At the beginning of the first ethics session of the summer program, we presented a general approach to ethical problems. Our general approach uses everyday language because, with limited time in a summer REU program, students need guidance in thinking about ethics issues without having to learn philosophical jargon.
A General Approach to Ethical Problems (1) Identify the affected parties, their interests (rights, expectations, desires), and their responsibilities. Determine what additional information is needed. (2) Consider alternative
actions by the main actors, and imagine possible consequences. (3) Evaluate actions and consequences according to basic ethical values—honesty, fairness, trust, civility, respect, kindness, etc.—or the following tests: (a) Harm test: Do the benefits outweigh the harms, short term and long term? (b) Reversibility test: Would this choice still look good if I traded places? (c) Common practice test: What if everyone behaved in this way? (d) Legality test: Would this choice violate a law or a policy of my employer? (e) Colleague test: What would professional colleagues say? (f) Wise relative test: What would my wise old aunt or uncle do? (g) Mirror test: Would I feel proud of myself when I look into the mirror? (h) Publicity test: How would this choice look on the front page of a newspaper? Each student received the Association for Computing Machinery code of ethics, a book chapter on ethics for computing professionals by Deborah Johnson and Keith Miller, and a copy of the third edition of the booklet On Being a Scientist, an overview of RCR by the National Academies of Sciences, Engineering, and Medicine. Students were not tested on these readings, however, and they were not assigned any other ethics homework. As learning objectives, through the ethics sessions, we expected students to learn to identify the ethical problems or dilemmas, recognize the people affected and understand their perspectives, identify a comprehensive list of actions, and provide a justified action to resolve the ethical problem or dilemma.
Assessment information: To assess the effectiveness of the ethics sessions, we asked students to analyze two short cases. Case A highlighted ethical issues in computing technology, and case B raised ethical issues in conducting research. The students were randomly assigned to two groups in a counterbalanced pre-/post-test design. One group received case A for the initial assessment at the beginning of the summer and case B for the final assessment at the end of the summer; the other received case B initially and case A at the end. For each case, students responded to four questions, which corresponded to the four intended learning objectives: (1) What ethical issues does this case raise? (2) Who is affected by this case? What are their perspectives on the case? (3) What actions might the characters consider to resolve the ethical issues? (4) Among these actions, which should the characters choose? For what reasons? These questions followed our general approach described above. For each assessment, students were expected to take 30–60 minutes, working individually and without consulting any references. There was no limit on the lengths of their responses, which were independently scored by two evaluators using a common rubric that specified three performance levels for each of the four questions. They compared their scores and discussed any differences. After discussion and reconciliation, the scores differed by at most one point on each question. The scores were combined to obtain a cumulative score for each student. In the summer of 2009, we had initial and final responses for 17 students. In the summer of 2010 we had initial and final responses for eight students. Because the numbers of students were small, we aggregated the 2009 and 2010 data by case. We used the Mann-Whitney U test for independent samples to analyze the differences between the initial and final responses because the data did not pass the Shapiro-Wilk normality test or a test of homoscedasticity. We found no significant differences between the initial and final scores for case A or for case B. We suspect that there was essentially no difference in the initial and final scores because the content of the ethics sessions was not formally reinforced outside of the sessions through additional academic work. In addition, the ethics sessions might not have added significantly to the knowledge and skills of the students who had previously taken computer ethics courses that were required in their undergraduate computer science programs. At the end of the summer, the students probably put minimal effort into the post-test. Finally, our intended learning outcomes may have been too ambitious, and thus the assessment task was too difficult. As a consequence, students might have been unable to demonstrate what they had learned. We believe that our assessment method can be applied broadly. As our experience suggests, however, even when the ethics sessions are taught with appropriate pedagogies, and when the assessments are aligned with the learning objectives, students might not demonstrate improved skills in analyzing ethics cases.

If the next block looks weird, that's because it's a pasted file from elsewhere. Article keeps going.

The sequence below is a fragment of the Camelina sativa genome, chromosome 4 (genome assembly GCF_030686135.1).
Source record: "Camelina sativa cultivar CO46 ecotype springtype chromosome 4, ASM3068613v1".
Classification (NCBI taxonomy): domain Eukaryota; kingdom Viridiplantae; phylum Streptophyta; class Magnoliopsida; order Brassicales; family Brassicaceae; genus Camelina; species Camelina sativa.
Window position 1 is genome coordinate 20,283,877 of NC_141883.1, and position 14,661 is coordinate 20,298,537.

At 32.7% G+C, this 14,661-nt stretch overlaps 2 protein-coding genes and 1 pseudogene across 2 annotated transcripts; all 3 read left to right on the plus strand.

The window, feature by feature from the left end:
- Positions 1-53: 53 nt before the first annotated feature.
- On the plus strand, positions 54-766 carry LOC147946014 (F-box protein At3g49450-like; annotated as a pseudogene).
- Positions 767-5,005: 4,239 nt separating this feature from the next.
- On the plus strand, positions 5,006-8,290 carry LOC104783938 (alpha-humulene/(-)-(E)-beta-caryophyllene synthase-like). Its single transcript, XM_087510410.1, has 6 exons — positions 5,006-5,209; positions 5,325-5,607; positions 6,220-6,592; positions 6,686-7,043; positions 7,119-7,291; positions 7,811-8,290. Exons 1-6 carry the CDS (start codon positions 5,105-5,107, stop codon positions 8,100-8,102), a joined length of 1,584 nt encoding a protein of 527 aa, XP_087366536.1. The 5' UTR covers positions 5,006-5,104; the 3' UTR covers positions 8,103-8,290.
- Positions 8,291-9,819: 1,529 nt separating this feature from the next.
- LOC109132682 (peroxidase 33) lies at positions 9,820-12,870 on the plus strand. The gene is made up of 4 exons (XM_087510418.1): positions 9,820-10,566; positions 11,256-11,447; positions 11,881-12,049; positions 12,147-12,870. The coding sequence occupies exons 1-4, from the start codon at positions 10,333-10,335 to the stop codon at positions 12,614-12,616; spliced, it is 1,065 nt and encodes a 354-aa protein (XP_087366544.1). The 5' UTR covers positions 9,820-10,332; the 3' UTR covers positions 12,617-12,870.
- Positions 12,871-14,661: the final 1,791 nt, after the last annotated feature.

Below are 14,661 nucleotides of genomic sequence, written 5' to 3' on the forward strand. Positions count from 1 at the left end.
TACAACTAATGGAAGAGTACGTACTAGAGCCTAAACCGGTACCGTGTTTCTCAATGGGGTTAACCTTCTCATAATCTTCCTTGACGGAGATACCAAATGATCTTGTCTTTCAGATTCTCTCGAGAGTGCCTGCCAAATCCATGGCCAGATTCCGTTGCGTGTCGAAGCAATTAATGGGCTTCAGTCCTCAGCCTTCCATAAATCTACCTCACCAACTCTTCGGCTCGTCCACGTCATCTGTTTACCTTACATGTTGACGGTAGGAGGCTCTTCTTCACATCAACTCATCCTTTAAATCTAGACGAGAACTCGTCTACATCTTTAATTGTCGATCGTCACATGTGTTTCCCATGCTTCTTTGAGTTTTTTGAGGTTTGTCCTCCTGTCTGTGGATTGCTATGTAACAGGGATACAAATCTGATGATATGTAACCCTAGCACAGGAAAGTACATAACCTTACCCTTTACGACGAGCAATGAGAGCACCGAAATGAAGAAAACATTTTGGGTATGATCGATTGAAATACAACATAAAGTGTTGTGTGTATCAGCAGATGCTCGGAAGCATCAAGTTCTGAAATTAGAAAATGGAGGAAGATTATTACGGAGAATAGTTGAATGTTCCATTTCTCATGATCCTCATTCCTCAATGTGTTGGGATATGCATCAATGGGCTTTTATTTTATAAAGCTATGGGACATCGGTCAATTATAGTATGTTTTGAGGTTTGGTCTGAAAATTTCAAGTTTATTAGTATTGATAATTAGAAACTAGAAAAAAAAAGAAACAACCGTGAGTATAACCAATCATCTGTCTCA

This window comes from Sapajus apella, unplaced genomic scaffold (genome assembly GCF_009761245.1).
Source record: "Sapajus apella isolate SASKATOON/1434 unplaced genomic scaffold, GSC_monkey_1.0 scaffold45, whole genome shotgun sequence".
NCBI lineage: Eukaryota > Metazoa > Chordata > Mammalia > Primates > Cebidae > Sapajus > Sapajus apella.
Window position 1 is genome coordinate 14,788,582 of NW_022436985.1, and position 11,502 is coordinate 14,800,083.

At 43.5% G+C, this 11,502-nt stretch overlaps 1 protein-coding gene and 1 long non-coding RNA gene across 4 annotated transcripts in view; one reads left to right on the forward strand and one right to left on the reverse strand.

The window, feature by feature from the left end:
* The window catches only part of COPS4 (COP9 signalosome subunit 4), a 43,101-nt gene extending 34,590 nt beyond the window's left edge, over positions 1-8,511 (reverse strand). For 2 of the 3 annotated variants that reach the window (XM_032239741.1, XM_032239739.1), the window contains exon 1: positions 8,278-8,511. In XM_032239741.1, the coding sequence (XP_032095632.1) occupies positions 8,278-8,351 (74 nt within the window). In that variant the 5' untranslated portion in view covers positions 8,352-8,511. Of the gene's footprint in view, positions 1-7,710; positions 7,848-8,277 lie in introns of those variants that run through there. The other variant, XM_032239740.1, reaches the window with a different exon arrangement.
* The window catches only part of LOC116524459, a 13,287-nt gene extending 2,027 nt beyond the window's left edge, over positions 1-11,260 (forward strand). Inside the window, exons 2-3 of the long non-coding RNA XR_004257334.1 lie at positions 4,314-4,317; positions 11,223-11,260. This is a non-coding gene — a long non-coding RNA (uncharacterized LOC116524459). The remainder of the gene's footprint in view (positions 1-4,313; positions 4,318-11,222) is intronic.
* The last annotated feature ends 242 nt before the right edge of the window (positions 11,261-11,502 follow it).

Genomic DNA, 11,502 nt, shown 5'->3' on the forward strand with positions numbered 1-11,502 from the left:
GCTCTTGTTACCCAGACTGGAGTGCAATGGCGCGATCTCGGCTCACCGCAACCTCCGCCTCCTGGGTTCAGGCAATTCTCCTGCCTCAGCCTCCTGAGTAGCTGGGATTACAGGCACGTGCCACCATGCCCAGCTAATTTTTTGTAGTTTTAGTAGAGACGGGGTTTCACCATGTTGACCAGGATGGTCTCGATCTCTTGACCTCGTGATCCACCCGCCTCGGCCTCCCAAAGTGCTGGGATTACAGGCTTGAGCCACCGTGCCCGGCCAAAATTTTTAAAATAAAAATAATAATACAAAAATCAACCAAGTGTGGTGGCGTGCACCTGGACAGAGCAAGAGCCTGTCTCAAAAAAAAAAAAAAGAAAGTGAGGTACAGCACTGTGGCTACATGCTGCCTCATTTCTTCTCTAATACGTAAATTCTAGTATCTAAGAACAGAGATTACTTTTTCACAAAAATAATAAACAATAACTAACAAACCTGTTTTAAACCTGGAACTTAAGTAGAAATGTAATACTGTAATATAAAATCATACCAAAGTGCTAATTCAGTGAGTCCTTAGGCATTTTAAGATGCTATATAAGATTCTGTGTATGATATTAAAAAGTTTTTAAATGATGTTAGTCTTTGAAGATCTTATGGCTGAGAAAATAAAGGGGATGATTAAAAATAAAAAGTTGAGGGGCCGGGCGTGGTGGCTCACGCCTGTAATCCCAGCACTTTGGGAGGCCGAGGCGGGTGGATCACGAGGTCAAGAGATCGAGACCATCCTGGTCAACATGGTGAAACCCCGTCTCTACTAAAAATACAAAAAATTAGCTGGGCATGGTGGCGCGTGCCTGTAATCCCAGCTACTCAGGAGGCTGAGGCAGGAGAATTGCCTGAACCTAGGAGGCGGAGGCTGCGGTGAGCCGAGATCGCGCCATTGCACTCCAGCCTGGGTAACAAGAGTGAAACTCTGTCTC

Loui, M.C., & Revelo, R. A. (2015). Cooperative learning and assessment of ethics sessions in a summer undergraduate research program. CURQ on the Web, 36(1): 4-10. http://www.cur.org/download.aspx?id=3176